Place the bird on the middle shelf and roast for 30 minutes. Reduce the heat to 350 degrees and loosely cover the bird with foil. Roast the turkey another 3 1/2 to 4 1/2 hours, about 15 to 20 minutes per pound, depending on the freshness of the bird. (Fresh turkey tends to cook much faster than those that have been frozen.) Baste the bird every hour or so with the remaining garlic and butter and baste with the liquids that have accumulated on the bottom of the roasting pan. Remove the foil for the last hour of roasting time to give the bird a golden brown glaze.
To test for doneness: the bird should be a gorgeous golden brown; when you wiggle a drumstick, it should feel slightly loose; and when you pierce the skin directly above the wing, the juice should run clear yellow, and not pink. Gently remove the bird from the roasting pan and place on a serving platter; cover loosely with aluminum foil. Let sit at least 10 minutes before carving to allow the juices time to settle.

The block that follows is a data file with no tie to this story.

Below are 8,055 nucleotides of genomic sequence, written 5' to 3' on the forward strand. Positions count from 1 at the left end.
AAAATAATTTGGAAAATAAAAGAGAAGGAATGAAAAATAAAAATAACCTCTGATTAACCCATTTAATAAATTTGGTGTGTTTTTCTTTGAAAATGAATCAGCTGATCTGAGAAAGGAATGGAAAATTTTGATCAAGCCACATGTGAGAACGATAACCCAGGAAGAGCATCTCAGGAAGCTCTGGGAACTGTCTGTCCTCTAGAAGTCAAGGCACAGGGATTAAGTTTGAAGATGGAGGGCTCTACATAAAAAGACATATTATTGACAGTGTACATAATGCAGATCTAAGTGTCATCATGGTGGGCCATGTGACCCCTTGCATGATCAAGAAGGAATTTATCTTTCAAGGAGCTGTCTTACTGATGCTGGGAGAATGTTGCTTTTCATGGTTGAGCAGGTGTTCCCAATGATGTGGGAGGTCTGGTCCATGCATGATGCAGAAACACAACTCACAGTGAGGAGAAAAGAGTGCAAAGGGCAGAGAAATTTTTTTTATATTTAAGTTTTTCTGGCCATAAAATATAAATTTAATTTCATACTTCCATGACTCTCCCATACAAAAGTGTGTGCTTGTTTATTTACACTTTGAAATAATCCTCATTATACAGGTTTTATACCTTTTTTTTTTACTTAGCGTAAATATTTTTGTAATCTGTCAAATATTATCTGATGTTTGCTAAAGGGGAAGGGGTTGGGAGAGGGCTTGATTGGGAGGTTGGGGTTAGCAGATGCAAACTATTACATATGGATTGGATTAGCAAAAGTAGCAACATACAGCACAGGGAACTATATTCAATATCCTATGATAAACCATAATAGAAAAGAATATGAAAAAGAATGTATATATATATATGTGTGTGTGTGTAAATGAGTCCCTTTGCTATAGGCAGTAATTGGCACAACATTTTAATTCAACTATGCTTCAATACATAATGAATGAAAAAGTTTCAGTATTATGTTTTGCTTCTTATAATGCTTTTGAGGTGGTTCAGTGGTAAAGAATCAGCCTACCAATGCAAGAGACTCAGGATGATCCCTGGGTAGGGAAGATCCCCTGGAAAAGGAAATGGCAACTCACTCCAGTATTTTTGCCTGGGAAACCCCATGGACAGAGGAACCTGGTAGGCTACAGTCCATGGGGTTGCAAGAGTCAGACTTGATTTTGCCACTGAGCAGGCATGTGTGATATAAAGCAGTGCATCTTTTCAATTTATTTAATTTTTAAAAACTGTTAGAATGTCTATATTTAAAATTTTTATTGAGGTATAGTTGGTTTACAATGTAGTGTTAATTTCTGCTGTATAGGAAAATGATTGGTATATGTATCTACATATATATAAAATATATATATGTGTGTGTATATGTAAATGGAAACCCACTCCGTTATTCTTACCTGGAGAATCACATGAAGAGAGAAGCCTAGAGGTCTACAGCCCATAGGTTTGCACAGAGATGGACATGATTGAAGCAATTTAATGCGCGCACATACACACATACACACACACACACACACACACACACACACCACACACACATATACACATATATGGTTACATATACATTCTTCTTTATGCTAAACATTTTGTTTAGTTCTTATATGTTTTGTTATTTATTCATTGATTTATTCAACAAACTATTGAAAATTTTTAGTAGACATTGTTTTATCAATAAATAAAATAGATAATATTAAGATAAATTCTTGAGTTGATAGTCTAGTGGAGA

While the bird is roasting, begin the gravy: place the reserved neck, giblets, and heart in a medium saucepan. Add the parsley, onions, celery, carrots, peppercorns, bay leaf, salt and pepper to the pot and cover with about 6 cups cold water. Bring to a boil over high heat, reduce the heat, and let simmer on very low heat for about 1 to 2 hours. This will produce a light turkey stock that will be the basis of your gravy. Taste for seasoning and remove from the heat.